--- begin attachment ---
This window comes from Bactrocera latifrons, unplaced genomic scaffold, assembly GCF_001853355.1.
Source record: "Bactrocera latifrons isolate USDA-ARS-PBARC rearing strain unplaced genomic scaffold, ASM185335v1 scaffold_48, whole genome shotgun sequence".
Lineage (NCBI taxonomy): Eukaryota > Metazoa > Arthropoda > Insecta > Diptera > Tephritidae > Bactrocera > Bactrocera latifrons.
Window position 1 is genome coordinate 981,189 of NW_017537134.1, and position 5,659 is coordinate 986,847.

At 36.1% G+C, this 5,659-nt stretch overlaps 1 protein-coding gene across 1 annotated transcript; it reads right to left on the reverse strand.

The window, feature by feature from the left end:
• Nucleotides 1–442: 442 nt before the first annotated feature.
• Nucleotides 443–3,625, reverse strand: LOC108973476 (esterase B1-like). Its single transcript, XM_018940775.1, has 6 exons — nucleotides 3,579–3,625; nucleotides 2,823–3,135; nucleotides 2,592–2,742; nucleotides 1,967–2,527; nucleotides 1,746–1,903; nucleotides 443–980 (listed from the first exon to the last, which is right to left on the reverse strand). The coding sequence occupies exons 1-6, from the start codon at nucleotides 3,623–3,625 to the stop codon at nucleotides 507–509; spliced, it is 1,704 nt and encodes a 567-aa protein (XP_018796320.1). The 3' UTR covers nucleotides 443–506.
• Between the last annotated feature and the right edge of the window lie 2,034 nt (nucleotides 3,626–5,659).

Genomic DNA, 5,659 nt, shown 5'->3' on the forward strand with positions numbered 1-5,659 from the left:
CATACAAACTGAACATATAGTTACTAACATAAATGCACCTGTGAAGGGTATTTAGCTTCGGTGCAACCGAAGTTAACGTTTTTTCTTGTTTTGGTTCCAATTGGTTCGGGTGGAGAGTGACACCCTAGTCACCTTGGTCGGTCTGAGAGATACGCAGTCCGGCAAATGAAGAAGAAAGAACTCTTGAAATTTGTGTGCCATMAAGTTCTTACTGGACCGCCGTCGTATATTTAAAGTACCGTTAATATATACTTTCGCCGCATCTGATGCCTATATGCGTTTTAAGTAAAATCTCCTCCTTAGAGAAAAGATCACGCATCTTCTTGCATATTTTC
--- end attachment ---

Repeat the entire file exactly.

This window comes from Bactrocera latifrons, unplaced genomic scaffold, assembly GCF_001853355.1.
Source record: "Bactrocera latifrons isolate USDA-ARS-PBARC rearing strain unplaced genomic scaffold, ASM185335v1 scaffold_48, whole genome shotgun sequence".
Lineage (NCBI taxonomy): Eukaryota > Metazoa > Arthropoda > Insecta > Diptera > Tephritidae > Bactrocera > Bactrocera latifrons.
Window position 1 is genome coordinate 981,189 of NW_017537134.1, and position 5,659 is coordinate 986,847.

At 36.1% G+C, this 5,659-nt stretch overlaps 1 protein-coding gene across 1 annotated transcript; it reads right to left on the reverse strand.

The window, feature by feature from the left end:
• Nucleotides 1–442: 442 nt before the first annotated feature.
• Nucleotides 443–3,625, reverse strand: LOC108973476 (esterase B1-like). Its single transcript, XM_018940775.1, has 6 exons — nucleotides 3,579–3,625; nucleotides 2,823–3,135; nucleotides 2,592–2,742; nucleotides 1,967–2,527; nucleotides 1,746–1,903; nucleotides 443–980 (listed from the first exon to the last, which is right to left on the reverse strand). The coding sequence occupies exons 1-6, from the start codon at nucleotides 3,623–3,625 to the stop codon at nucleotides 507–509; spliced, it is 1,704 nt and encodes a 567-aa protein (XP_018796320.1). The 3' UTR covers nucleotides 443–506.
• Between the last annotated feature and the right edge of the window lie 2,034 nt (nucleotides 3,626–5,659).

Genomic DNA, 5,659 nt, shown 5'->3' on the forward strand with positions numbered 1-5,659 from the left:
CATACAAACTGAACATATAGTTACTAACATAAATGCACCTGTGAAGGGTATTTAGCTTCGGTGCAACCGAAGTTAACGTTTTTTCTTGTTTTGGTTCCAATTGGTTCGGGTGGAGAGTGACACCCTAGTCACCTTGGTCGGTCTGAGAGATACGCAGTCCGGCAAATGAAGAAGAAAGAACTCTTGAAATTTGTGTGCCATMAAGTTCTTACTGGACCGCCGTCGTATATTTAAAGTACCGTTAATATATACTTTCGCCGCATCTGATGCCTATATGCGTTTTAAGTAAAATCTCCTCCTTAGAGAAAAGATCACGCATCTTCTTGCATATTTTC